She was willing to listen to any explanation the auditor had for the contempt, she said, that would avoid sanctions. Those sanctions could include paying the newspaper's attorney fees and a $100 fine for each violation of the Public Records Act.
A simple solution
Sun Herald attorney Henry Laird said Pickering should purge himself of contempt by producing the records.
Schloegel also refused Wednesday morning the auditor's request to close the hearing to the public. The auditor had cited the state and federal investigations of the DMR as his reason for the request.
Pickering said he had hoped his office could comply with both Schloegel's order to turn over the public records and with the grand jury subpoena. He said he left it up to his staff to do so.
Pickering petitioned the state Supreme Court on Nov. 21 to stay action in the Chancery Court case, including the contempt hearing, but the Supreme Court turned him down Monday.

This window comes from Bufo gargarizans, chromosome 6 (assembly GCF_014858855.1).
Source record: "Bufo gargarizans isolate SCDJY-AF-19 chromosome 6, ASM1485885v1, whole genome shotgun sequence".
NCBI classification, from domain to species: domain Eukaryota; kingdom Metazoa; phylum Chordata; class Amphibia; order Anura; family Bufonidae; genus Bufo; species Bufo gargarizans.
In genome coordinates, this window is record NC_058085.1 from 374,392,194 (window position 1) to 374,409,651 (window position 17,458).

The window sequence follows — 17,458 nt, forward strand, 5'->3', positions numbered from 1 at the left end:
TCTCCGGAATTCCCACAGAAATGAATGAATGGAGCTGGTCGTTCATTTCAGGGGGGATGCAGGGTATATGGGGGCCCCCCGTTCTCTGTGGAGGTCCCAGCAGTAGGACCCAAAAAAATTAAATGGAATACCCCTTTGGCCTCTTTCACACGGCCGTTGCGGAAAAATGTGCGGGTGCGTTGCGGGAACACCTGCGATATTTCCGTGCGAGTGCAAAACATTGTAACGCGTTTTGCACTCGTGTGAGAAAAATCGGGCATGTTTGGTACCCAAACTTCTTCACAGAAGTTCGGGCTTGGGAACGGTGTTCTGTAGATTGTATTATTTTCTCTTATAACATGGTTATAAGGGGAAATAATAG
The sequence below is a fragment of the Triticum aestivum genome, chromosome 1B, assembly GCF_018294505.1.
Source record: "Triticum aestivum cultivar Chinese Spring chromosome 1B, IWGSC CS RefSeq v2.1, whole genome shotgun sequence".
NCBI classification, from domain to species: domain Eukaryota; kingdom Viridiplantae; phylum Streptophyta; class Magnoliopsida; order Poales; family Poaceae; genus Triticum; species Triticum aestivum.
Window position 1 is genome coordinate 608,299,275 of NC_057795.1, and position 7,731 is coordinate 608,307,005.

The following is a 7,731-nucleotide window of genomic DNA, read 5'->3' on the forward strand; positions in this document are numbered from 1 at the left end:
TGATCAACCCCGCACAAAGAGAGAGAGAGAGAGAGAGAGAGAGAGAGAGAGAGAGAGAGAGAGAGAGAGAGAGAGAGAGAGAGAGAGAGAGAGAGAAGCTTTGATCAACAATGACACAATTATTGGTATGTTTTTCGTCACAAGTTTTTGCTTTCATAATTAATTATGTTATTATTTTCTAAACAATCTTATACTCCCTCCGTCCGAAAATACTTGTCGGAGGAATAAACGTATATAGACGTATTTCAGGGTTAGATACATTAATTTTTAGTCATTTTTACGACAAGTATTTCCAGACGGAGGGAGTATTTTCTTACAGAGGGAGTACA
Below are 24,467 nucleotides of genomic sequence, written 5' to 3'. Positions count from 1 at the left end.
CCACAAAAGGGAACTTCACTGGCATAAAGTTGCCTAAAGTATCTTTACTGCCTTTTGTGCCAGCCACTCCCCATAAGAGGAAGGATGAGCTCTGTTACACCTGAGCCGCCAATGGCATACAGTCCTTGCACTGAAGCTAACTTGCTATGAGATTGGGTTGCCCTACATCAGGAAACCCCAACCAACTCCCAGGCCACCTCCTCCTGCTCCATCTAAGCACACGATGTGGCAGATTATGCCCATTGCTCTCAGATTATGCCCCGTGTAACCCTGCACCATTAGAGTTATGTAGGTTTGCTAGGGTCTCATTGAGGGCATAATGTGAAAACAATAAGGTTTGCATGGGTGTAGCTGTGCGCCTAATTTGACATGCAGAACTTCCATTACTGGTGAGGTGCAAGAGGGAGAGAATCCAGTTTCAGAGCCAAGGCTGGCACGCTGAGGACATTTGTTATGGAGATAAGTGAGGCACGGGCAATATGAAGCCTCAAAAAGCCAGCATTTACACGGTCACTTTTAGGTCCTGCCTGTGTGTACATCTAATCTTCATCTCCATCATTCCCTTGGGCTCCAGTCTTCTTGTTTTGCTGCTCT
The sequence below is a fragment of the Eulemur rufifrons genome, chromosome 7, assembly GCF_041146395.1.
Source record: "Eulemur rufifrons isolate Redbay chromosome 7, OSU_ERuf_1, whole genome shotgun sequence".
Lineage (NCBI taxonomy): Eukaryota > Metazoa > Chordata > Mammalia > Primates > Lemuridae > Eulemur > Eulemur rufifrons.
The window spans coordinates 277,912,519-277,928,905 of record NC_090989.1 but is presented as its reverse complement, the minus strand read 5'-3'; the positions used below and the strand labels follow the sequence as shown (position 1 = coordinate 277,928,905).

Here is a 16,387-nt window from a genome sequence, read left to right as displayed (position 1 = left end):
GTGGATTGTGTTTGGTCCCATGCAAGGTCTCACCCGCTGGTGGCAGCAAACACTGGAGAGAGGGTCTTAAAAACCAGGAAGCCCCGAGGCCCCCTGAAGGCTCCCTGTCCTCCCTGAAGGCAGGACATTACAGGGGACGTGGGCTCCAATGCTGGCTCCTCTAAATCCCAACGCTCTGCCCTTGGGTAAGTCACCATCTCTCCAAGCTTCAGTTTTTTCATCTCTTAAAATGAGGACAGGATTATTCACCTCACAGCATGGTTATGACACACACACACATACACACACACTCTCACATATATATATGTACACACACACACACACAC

Pickering told Schloegel he is now prepared to ask a federal judge to release the records so they can be copied for the newspaper.
"I think we have exhausted all the stays," the auditor said. "I think the only prudent thing to do is to go to federal court so that we can satisfy not only the federal grand jury but this court."
Schloegel wanted to know why the auditor's office failed to copy the records before they were turned over to the grand jury. Huggins said he and the Attorney General's Office were trying to work out the details to get the records copied but ran out of time.